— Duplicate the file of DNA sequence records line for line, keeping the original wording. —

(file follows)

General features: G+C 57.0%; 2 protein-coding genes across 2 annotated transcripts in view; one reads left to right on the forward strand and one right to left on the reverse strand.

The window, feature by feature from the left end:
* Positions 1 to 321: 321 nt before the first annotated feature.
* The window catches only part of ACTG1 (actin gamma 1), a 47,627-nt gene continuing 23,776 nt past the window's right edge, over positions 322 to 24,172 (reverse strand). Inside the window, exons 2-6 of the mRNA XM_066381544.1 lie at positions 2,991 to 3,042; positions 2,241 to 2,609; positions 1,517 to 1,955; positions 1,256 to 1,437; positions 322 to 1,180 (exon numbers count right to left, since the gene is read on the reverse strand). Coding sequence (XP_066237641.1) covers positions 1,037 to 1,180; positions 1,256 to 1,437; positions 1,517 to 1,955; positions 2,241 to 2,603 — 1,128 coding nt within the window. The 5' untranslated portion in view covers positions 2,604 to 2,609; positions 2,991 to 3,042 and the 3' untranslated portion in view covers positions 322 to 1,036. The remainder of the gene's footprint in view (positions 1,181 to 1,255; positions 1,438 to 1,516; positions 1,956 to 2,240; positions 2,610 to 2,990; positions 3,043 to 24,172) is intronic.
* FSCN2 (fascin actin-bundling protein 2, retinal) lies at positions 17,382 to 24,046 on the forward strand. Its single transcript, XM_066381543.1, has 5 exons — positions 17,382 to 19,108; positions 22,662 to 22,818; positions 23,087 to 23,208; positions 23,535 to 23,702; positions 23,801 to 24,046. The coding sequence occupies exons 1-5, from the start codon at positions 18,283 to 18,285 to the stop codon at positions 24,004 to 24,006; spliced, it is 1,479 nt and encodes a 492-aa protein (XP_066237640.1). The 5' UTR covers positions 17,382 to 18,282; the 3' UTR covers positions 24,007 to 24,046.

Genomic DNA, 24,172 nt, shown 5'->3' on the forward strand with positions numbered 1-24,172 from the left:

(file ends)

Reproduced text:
General features: G+C 57.0%; 2 protein-coding genes across 2 annotated transcripts in view; one reads left to right on the forward strand and one right to left on the reverse strand.

The window, feature by feature from the left end:
* Positions 1 to 321: 321 nt before the first annotated feature.
* The window catches only part of ACTG1 (actin gamma 1), a 47,627-nt gene continuing 23,776 nt past the window's right edge, over positions 322 to 24,172 (reverse strand). Inside the window, exons 2-6 of the mRNA XM_066381544.1 lie at positions 2,991 to 3,042; positions 2,241 to 2,609; positions 1,517 to 1,955; positions 1,256 to 1,437; positions 322 to 1,180 (exon numbers count right to left, since the gene is read on the reverse strand). Coding sequence (XP_066237641.1) covers positions 1,037 to 1,180; positions 1,256 to 1,437; positions 1,517 to 1,955; positions 2,241 to 2,603 — 1,128 coding nt within the window. The 5' untranslated portion in view covers positions 2,604 to 2,609; positions 2,991 to 3,042 and the 3' untranslated portion in view covers positions 322 to 1,036. The remainder of the gene's footprint in view (positions 1,181 to 1,255; positions 1,438 to 1,516; positions 1,956 to 2,240; positions 2,610 to 2,990; positions 3,043 to 24,172) is intronic.
* FSCN2 (fascin actin-bundling protein 2, retinal) lies at positions 17,382 to 24,046 on the forward strand. Its single transcript, XM_066381543.1, has 5 exons — positions 17,382 to 19,108; positions 22,662 to 22,818; positions 23,087 to 23,208; positions 23,535 to 23,702; positions 23,801 to 24,046. The coding sequence occupies exons 1-5, from the start codon at positions 18,283 to 18,285 to the stop codon at positions 24,004 to 24,006; spliced, it is 1,479 nt and encodes a 492-aa protein (XP_066237640.1). The 5' UTR covers positions 17,382 to 18,282; the 3' UTR covers positions 24,007 to 24,046.

Genomic DNA, 24,172 nt, shown 5'->3' on the forward strand with positions numbered 1-24,172 from the left: